Ian Harrison
Ian Harrison DBmarlin technical writer and consultant

Why is my stored procedure suddenly slow?

Why is my stored procedure suddenly slow?

We have all had those days when your much-needed cup of coffee is interrupted by cries of “My query was fine yesterday but today it is soooo slow!”.

Why can the performance of a well-known query suddenly change? One reason is connected to skewed data where some values have a high cardinality - i.e. they occur frequently, whilst other values have a very low cardinality i.e. very few identical values. Imagine the sales figures from a very successful product line vs an unpopular one.

The Microsoft SQL Server query planner is very good at examining queries passed in and the execution path and the memory allocation are chosen based on the predicate values passed in.

Where this can go wrong is where the query being run is held within a stored procedure. In this case, the execution path and the memory grant will be based on the predicate values when the query is run for the first time. The path and grant will be used going forward no matter what values are passed in until the query is re-parsed.

Performance-wise, this can go wrong in two ways:

  • Firstly, if the initial query run selects a few rows, the query may pick nested loops and have a small memory grant. The next run will use both the nested loop plan and have a small memory grant which could cause performance issues when a nested loop join is used on millions of rows and the small memory grant causes sorts to spill to disk.
  • Conversely, if the initial query run selects a large number of rows, it may use a hash join and have a large memory grant. If it runs again with different parameters which only return a small data set, this will allocate a wasteful amount of memory and if the query is run frequently, can cause memory congestion on the server.

This re-parsing may happen for a number of reasons - server restart, SQL Server restart, index rebuilds, carrying out DDL on the tables involved in the query, or even a targeted removal from the cache.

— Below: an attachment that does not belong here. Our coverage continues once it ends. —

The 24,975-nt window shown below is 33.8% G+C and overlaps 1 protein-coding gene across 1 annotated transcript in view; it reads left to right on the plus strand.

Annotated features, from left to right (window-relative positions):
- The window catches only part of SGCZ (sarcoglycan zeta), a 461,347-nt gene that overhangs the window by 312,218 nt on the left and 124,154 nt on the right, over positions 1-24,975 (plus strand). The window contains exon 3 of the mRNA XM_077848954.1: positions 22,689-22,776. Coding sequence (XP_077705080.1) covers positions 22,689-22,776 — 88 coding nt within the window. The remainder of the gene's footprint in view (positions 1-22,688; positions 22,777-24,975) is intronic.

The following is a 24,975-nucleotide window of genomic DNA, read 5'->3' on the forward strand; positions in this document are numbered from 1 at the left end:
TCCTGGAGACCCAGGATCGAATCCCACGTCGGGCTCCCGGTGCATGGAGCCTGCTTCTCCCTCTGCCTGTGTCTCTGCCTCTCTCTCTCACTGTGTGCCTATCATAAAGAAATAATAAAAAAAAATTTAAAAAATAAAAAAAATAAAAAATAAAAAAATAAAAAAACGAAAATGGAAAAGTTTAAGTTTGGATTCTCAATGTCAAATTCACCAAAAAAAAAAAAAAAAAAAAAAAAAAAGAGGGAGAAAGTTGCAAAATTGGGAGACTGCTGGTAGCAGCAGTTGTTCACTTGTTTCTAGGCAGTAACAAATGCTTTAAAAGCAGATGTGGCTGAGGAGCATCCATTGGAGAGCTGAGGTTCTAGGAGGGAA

This can mean that performance of your stored procedures can vary from one day to the next. For example, you might have done one of those maintenance tasks, and then the first execution of the stored procedure after that had parameters that forced SQL Server to choose an execution plan and memory grant that wasn’t a good fit for the majority of subsequent executions.

New in SQL Server 2022 - Query Store Hints!

Whilst SQL Server Plan Guides have been available for some time, they are not easy to use and so Microsoft has responded in SQL 2022 with a feature now in public preview: Query Store Hints.

In short - Query Store Hints allow you to add an execution hint to a specific query from within the database. This is useful where you need to change the behaviour of a query delivered by an application that DBAs have no control of e.g. from a COTS application or one built dynamically in a webserver.

All you need to know is the query cache ID and the hint you want to apply. You can use T-SQL to add Query Plan Hints via sp_query_store_set_hints and cleared via sp_query_store_clear_hints They can be viewed in the sys.query_store_query_hints catalog view. You can also add and remove hints through the Management Studio.

Typical uses for Query Plan Hints are to:

  • Force the query to recompile on each execution
  • Cap the size of the memory grant
  • Limit the Degree of Parallelism to control parallel query consumption
  • Use a Hash Join instead of Nested Loops
  • Set a specific lower compatibility level for one query whilst running everything else and the current level.

Query Plan Hints are persistent and will survive a restart so once set, the hints do not have to be re-applied.

Only a subset of hints are supported with this initial public preview and further hints will be supported in future releases although Microsoft are saying that not all hints are guaranteed to be covered.

This is a really useful addition to the DBA toolkit but it should be treated with caution and used as a temporary solution to get you out of a hole until the code can be fixed and an optimized query delivered by the application.

Visit this article from Microsoft on Plan Hints to learn more.

DBmarlin captures execution plans for your top SQL statements, and helps you to understand if Query Store Hints could help. And if you do try them, DBmarlin will help you compare the results and demonstrate that you have made an improvement.

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